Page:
Austerity From the Left: Social Democratic Parties in the Shadow of the Great Recession

Austerity became the predominant fiscal policy response to the Great Recession in Europe. After a brief period of “emergency Keynesianism” from 2008 to 2010, even the center-left abandoned plans for deficit-spending and accepted austerity as the dogma of the day. Why did social democratic parties not promote alternative economic policies? In my PhD research, I examined the elite and popular politics of austerity to explain this. My book, which was published by Oxford University Press in May 2023, builds on this research. It combines qualitative and quantitative methods and draws on a wide range of empirical evidence to study both the demand- and supply-side of politics. It uses evidence from quantitative content analysis, opinion polls, survey experiments as well as insights from over forty elite interviews with leading social democratic politicians and policymakers.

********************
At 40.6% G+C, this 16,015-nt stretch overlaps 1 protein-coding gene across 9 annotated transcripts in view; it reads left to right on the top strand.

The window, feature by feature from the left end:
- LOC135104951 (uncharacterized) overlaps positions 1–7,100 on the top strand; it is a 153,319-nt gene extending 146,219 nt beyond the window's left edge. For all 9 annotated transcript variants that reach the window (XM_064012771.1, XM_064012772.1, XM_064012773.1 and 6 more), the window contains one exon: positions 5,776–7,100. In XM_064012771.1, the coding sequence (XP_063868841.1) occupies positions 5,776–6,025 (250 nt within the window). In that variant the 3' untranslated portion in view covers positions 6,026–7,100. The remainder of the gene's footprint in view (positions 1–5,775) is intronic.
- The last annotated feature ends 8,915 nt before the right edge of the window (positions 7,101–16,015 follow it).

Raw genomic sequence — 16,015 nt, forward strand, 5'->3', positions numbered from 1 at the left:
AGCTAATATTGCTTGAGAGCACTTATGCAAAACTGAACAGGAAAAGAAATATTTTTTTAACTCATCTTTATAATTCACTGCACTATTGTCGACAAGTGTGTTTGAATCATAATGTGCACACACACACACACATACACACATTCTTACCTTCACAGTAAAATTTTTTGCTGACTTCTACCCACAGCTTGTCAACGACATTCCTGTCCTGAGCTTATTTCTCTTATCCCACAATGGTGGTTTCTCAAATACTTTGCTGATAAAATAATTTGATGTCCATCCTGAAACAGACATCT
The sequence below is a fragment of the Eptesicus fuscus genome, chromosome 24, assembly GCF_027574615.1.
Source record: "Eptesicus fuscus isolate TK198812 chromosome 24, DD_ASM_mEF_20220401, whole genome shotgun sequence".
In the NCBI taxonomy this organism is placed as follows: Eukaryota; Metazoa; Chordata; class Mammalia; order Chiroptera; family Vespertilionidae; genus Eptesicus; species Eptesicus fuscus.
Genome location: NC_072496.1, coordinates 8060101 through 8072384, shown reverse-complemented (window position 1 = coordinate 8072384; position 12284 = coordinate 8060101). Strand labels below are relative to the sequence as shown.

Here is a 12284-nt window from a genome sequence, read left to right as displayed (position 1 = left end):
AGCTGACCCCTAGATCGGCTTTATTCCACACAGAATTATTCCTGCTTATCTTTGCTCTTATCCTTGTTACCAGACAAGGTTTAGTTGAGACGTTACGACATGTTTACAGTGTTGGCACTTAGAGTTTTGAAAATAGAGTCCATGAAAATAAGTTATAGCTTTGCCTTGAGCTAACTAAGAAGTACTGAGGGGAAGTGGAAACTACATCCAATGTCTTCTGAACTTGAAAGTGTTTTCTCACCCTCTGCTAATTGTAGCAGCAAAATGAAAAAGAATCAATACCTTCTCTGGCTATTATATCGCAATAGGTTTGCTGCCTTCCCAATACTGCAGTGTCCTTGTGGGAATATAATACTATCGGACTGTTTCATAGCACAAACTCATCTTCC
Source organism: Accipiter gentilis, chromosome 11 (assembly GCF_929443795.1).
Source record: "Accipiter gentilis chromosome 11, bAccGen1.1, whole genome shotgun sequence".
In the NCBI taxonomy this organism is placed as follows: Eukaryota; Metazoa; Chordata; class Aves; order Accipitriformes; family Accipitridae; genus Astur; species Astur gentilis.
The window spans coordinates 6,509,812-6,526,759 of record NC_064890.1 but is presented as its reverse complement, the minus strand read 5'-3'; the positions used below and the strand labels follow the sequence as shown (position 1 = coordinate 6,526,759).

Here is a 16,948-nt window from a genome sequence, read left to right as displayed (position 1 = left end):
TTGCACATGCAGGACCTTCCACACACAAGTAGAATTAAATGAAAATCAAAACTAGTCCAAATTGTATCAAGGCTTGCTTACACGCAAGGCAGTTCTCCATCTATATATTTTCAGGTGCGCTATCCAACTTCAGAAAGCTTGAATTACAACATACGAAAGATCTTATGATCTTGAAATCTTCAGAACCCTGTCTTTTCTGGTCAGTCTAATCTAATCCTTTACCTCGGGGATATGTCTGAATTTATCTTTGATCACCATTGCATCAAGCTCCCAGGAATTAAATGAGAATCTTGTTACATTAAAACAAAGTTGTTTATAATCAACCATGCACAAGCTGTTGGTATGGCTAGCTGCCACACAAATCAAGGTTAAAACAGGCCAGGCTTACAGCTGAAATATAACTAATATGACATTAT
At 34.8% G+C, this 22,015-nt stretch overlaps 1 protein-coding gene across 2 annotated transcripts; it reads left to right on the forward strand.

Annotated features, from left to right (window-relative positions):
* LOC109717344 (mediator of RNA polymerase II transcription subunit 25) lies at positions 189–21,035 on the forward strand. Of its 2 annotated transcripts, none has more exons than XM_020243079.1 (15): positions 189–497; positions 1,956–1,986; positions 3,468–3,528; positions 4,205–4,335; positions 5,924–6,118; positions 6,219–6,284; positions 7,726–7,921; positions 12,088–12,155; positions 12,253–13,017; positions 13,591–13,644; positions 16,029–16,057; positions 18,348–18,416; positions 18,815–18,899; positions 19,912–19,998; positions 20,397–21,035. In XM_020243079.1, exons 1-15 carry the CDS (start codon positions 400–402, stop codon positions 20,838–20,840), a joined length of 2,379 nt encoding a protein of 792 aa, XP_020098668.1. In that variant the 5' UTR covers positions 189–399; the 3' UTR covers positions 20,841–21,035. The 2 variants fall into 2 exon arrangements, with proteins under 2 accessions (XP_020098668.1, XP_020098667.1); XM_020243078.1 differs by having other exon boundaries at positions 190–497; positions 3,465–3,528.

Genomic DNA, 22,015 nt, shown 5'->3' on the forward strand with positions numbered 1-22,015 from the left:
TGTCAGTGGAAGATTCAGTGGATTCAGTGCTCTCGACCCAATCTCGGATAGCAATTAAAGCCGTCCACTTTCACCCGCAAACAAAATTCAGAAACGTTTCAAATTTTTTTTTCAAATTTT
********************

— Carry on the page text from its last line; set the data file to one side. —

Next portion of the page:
Based on this evidence, the book shows that a complex interaction of electoral and ideational pressures pushed social democratic parties towards orthodox fiscal policies, as they were trapped by the legacy of their pre-crisis policies. In their search for fiscal credibility, social democrats responded to public opinion and the dominant discourse that viewed government deficits as taboo. This was reinforced by powerful mechanisms of path dependency and institutional stickiness: In the wake of the Third Way, many social democrats bought into a structural explanation of the crisis and did not believe that demand management would help Europe to recover. However, as the costs of austerity policies increased over time, the inability of social democratic parties to rally against these policies diluted their party brand, demobilized their supporters, and contributed to their current electoral crisis. Consequently, the book does not only help to understand why austerity became the dominant response to the Great Recession, but it also provides a new perspective on the current electoral crisis of the center-left. It shows that social democratic parties are not just victims of large, structural changes (e.g., de-industrialization or educational expansion) but also agents of their own fate.

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